Eventually, I found the FitBit Alta HR. The HR stands for “heart rate” and, mercifully, that was all it tracked. It was a slim black wristband with a narrow black face, closer to the rubber charity bracelets that dominated the wrists of the early 2000s than the arm-bound supercomputers walking around now. It cost $149 plus tax, which was more disposable income than I had at the time, given that I hadn’t been working for months. I was still on my parents’ health insurance, and they were covering all of my health expenses, so they offered to buy it for me. I was (and am still) lucky and fortunate for this, to even have the option to solve this problem.
Even so, the purchase felt extravagant and unnecessary. It was health care that wasn’t, medicine from a company that now, three years later, is in the process of being acquired by Google. As with so many purchases, it prompted me to wonder if this was something I needed, or if I was just a reliable mark.
I wore the bracelet to exercise rehab. I conducted my own product reliability test, measuring the accuracy of the FitBit’s heart rate reading against the medical monitor. Surprisingly, the two numbers were often the same, or at least within a point or two of each other.
The FitBit couldn’t do anything more complicated than tell me my current heart rate or show me the time. It couldn’t provide a more complicated ECG readout like a medical heart monitor does, and it couldn’t decipher more complex heart functions or tell if I was experiencing an arrhythmia.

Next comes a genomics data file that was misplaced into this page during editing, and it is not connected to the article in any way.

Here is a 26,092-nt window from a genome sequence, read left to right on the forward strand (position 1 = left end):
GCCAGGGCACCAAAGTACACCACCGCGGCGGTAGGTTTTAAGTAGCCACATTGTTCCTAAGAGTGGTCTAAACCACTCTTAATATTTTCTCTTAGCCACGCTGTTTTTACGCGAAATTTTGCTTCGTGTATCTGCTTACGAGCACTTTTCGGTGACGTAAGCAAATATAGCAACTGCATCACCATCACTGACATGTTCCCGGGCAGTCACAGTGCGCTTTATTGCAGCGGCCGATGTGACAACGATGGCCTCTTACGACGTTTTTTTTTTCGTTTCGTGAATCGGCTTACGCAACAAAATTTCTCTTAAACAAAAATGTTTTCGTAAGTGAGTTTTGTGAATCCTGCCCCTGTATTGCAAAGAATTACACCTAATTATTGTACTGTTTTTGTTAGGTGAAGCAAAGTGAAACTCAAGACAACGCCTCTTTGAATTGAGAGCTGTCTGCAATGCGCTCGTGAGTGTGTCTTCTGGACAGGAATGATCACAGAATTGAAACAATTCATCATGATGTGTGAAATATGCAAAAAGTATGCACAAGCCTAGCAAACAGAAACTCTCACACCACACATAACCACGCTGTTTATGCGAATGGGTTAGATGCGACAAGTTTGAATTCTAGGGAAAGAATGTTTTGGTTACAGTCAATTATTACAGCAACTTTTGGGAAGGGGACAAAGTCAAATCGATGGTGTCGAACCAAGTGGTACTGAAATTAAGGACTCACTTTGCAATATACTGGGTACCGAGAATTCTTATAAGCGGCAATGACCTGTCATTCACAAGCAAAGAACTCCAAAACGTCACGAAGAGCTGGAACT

The bracelet simply read the pulse in my wrist and translated it to a number, just as I’d been doing manually for the months before, so in effect, I had paid to outsource the same work I had already been doing to a machine. Call it a placebo, maybe, but just knowing the FitBit was able to perform this simple job with near-accuracy made me less anxious about exercising without medical supervision. In comparison to the real thing, the device was capable of only the bare minimum — yet, somehow, that felt like enough.
When the tachycardia happened, I had been alone. It started with a galloping in my chest that did not end, then a pain from the galloping, then panic. I turned to my wrists and my neck for the answers, and found nothing. Total silence. This is what happens when a heartbeat, which is a cycle of blood movement, does not complete. In the back of the ambulance, surrounded by EMTs, I was even more alone. Wanting only to be with family and the people I loved, the presence of strangers made the distance between us more obvious. They put the defibrillation pads on to me — one on the chest, one on the back–and started up the machine.
I asked the woman sitting closest to me if she would hold my hand, so I might be slightly less alone, but she couldn’t. “We can’t touch you,” is actually how she said it. In seconds, I would be electrically charged, a human conductor. My own physical touch had never been so dangerous.